The more familiar you are with individual computer parts, the less scared you are about breaking the device. This is true of anything really, if you know how each piece works the likelihood you can fix the issue or at least save some time and money is much higher. This knowledge allows you to be more adventurous. Blow a power supply? No problem, spend 15 minutes to swap it out. Have a stick of memory fail? Replace it with a new one in minutes.

Unfortunately, there is one major thing that Windows 10 cannot recover from. Luckily, if you know what to look for, it is completely avoidable.

The One Thing Windows 10 Will Not Recover From


In addition to hardware issues like those listed above, there are also hundreds of types of application issues that can occur on a Windows device. Some examples are:

  • Getting a malware infection.
  • Software corruption leading to application failure or unexpected behavior.
  • Application locking for no apparent reason.
  • Unexplained file loss.
  • Exaggerated response times, making the application ineffective.

These are vastly different issues to deal with. Some of these issues can be fixed by adding memory to the device, others by swapping an older hard drive for a faster solid state drive, while sometimes a software reinstall works. As you can see, some problems can be fixed quickly while others require a substantially larger time investment.

Fixing a device that suffers this fate requires a rebuild from scratch. Rebuilding from scratch is not particularly difficult, but it is tedious. Reinstalling the operating system is just the beginning - there is so much more than that to be done!

Some of the additional steps often include:

  • Reinstalling the software applications installed over the life of the device. This requires having the software installer, as well as the applicable license and product keys. The older the software the more likely it is that multiple updates will also need to be installed.
  • Configuring system preferences. These are things like connecting to the network for internet access, default file saving locations, screen resolution, power settings, Windows update settings, setting defaults for peripheral hardware devices like printers, and more.
  • Configuring application preferences. This includes configuring web browser defaults, managing desktop, toolbar and start menu shortcuts, connecting accounts like email, application passwords, setting default applications for specific file types, connecting backup files to programs like QuickBooks, and more.

The list above is not exhaustive, but you get the idea of the amount of work it takes. Keep in mind, this assumes you have an in-place data backup solution with a recent copy of your data. The amount of time it takes to do all the steps above is why we always recommend that people invest in a device that will last longer, rather than something that is really cheap but will need to be replaced within a few years. The setup and transfer process often isn't worth doing every few years to save a few dollars now.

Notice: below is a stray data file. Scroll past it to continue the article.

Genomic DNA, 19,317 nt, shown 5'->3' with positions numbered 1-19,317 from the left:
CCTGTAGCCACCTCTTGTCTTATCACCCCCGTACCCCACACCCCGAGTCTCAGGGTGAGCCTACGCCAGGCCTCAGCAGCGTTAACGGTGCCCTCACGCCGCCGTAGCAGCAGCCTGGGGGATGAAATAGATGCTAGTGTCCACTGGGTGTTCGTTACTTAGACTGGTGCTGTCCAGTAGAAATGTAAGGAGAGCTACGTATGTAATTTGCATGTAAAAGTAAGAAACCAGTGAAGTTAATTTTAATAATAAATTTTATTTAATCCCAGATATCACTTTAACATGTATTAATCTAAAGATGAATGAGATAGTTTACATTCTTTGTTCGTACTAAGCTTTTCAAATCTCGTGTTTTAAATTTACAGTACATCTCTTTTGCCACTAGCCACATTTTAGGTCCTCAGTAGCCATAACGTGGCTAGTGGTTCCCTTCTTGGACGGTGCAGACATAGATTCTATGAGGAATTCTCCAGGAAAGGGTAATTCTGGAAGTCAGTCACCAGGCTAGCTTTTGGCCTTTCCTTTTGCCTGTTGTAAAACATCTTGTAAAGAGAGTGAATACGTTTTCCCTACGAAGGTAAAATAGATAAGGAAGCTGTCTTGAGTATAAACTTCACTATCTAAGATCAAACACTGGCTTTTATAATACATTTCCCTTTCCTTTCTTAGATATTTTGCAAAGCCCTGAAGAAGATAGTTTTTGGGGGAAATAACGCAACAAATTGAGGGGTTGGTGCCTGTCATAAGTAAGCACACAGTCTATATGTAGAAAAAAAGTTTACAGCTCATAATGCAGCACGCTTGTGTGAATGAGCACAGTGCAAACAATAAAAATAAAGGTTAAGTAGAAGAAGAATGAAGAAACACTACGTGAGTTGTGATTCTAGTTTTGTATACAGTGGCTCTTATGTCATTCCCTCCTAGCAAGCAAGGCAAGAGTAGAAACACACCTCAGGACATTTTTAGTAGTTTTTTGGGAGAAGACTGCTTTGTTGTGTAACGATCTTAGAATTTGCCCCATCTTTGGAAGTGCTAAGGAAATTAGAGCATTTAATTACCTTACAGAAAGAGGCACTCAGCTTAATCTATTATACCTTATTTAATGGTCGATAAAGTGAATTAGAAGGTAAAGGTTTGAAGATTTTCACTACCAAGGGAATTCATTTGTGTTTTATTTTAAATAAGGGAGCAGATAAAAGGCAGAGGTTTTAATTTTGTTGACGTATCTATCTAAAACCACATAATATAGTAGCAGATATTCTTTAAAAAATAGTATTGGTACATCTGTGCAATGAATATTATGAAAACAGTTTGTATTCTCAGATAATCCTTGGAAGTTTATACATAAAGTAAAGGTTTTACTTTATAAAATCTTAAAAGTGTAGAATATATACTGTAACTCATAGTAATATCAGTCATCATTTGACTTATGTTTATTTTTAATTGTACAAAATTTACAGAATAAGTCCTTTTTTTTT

These issues aside, any device can suffer a failure, whether you are using a brand new device with the latest and greatest hardware or a seven-year-old device you purchased used. If you let a device run out of storage space while in the middle of installing Windows updates, the device will almost undoubtedly suffer a catastrophic failure that is not recoverable.

This happens because updates get partially installed, system files and other critical files are being changed, but the process is interrupted before it is able to finish. Picture partially taking an engine apart. Even if all the parts are still technically "under the hood", if they are not where they need to be when you try starting the car, it will fail to start. When items necessary for a successful start are not available, such as during Windows updates or car repairs, the process fails.

So, how can you prevent this from happening? The answer is simple - watch your storage space! To check the storage use of your Windows device, click the search bar next to the start button and type: "This PC". Click on the app that appears in the search results. In the "This PC" window, check to see how much storage is available on local drive. While there are often multiple drives, such as in the example image below, the C: drive is almost always the drive you need to check.

Example showing how the amount of disk storage in use can be checked by opening the This PC app.

While you normally do not need lots of space for updates, you certainly do not want to risk running out. It should be okay to run updates if you have a minimum of 15GB of storage available before running updates. Also, a drive's response time will begin to slow as it approaches capacity. This happens for both older hard drives, as well as newer solid state drives (when writing files but not when reading files), in slightly different ways based on the varying technologies used.

The best way to prevent your device from crashing into an unrecoverable state while installing Windows updates, is to periodically check the storage usage. Check usage every quarter, or if you know you have been doing a lot more file downloading or creation, check it monthly. This is one of those issues that is absolutely preventable, requires only a minute to prevent, but often goes overlooked.

As always, taking a few minutes of your time to prevent a failure that would cost you days to recover from is absolutely worth it!